about 100 members and friends.
Eastern Lines Officials Transferred to Toronto
Top row, left to rlgbt—It. E. Taylor, Inspector of transportation; C. O. McHugh, superintendent of transportation; J. K. Beatty, engineer maintenance of way; H. J. Humphrey, vlco-president and general manager, eastern
lines; George Whiteley, superintendent of Motive Power and Car Department; H. A. Greeninus, assistant to vice-
president and general manager; and W. G. McPherson, assistant superintendent of Motive Power and Car Department. Lower row, left to right—N. E. Gutcllus, assistant engineer maintenance of way; \V. O. Cudworth, assistant engineer maintenance of way; J. w. Hughes, electrical engineer; It. p. Thomas, general air brake Inspector; A.
Lachance. supervisor of car equipment; J. J. Smith, general boiler inspector; and W. Wilson, assistant general
boiler inspector.
Australia's Sailors Rescue
Shipwrecked Cuban Seaman
Company Vessels All Supplied With Latest Life
Saving Equipment
Helps Missions
The Republic of
Cuba recently paid a
great compliment to
the British Merchant
Service in general and
the Canadian Paciflc-
. in particular by calling upon the " Empress of Australia " for
the rescue of four
Capt. Busk-Wood ship - wrecked sailors.
How great was the
tribute to Canadian Pacific efficiency may be gathered from the
fact that although the harbour of
Havana was filled with shipping at
the time it was to the British ship
that shore authorities turned in
their extremity. To officers and
men of the Canadian Pacific this
seemed not at all unusual for it is
a commonplace to them that every
proved device for the safeguarding
of life at sea is provided as standard
equipment aboard the Company's
ships. As each new invention or
improvement is perfected tests are
made and the ships are equipped
for the benefit of passengers and"
crews.
One piece of equipment, standard
throughout the fleet, Pain's Rocket-
Throwing Apparatus, received an
unofficial test in Havana early last
March. Its successful operation,
and the efficiency of a detachment
from the " Empress of Australia"
under Chief officer W. Stantfleld,
R.N.R., provided an interesting news
story at the time. It is quoted below:
Tale of Efficiency
" j The police want you, sir,' was
what greeted Ohief Officer Stanfleld
of the Canadian Pacific ' Empress
of Australia' when he was wakened by a deck messenger at 11.58
p.m., March 10 while the Empress
lay snugly at anchor in Havana
harbour.
" What the police wanted, it developed, was the rescue of four seamen from the wave-swept decks of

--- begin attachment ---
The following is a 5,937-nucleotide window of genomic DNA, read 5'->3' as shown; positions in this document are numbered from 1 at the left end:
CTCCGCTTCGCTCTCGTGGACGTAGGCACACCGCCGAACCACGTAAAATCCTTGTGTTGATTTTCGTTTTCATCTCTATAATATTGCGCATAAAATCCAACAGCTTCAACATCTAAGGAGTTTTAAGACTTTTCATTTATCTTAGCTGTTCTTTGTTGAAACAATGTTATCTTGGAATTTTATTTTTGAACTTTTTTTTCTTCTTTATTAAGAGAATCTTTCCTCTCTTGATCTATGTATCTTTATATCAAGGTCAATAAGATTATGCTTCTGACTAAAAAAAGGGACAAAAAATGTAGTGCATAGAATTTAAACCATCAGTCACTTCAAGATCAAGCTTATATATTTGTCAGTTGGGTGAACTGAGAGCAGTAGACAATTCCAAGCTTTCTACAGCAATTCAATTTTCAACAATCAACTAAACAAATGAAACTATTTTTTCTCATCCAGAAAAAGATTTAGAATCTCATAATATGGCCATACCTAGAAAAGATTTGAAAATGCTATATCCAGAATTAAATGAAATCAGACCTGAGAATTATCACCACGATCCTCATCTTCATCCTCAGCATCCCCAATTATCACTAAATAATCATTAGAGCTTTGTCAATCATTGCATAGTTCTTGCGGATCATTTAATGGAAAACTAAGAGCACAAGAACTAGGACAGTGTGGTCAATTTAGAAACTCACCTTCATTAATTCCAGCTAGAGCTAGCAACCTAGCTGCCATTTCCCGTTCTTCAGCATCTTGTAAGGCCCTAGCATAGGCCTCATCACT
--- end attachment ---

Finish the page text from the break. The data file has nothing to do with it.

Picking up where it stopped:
a molasses tanker impaled upon the
rocks of Cabanas Bay about 12
miles away. The tanker, 'Hopper
62,' was fast aground and breaking
up, one lifeboat had been lowered
and had capsized, taking the lives
of the captain and five of -his crew.
Four men were still on board in
sight of the shore near Marianao.
"By 12.10 a.m., Mr. Stanfield, two
other officers, the boatswain, a
quartermaster and two able seamen
were in the police launch with a
Pain's line-throwing rocket apparatus and 240 fathoms of two and a
half inch manila line. Awaiting
them at the San Francisco wharf
was a police car. At 12.30 they
turned off the road ten miles away,
having ridden, as Mr. Stanfield told
reporters when the ship reached
New York, ' Behind a driver who
Tense  Moment in Cuban Rescue
Lieut. E. Alkman helping survivor ashore, Chief Officer Btanfleld at the
right. Mr. Alkiimn'-a pipe was an Inseparable companion throughout the
rescue. The heavy surf necessitated care in landing the distressed seamen
on the rooky beach.
fSL'                               I    1 II    1TX 1'
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gisi     lyflfciS [-■ t   ~flHB£l     'Slfl
fp^y
jpii"'
This talented young sailor, Wallace
Jezard, of Sandwich, Kent, England,
Ordinary Seaman aboard the world
cruising liner " Empress of Britain/*
made this line model of his ship in
his spare moments. It was auctioned
on board for the benefit of the Seamen's Missions and purchased by Mr.
and Mrs. Harold MeMoster of Montreal. When asked what he used for
material Jezard replied:,"OhI an old
orange box and bits and pieces."
That's  clever!
kept his thumb on the horn and his
foot on the floorboards all the way.'
"At 12.35 a.m., thB first, and only,
rocket was fired carrying the line
across the tanker. A seaman made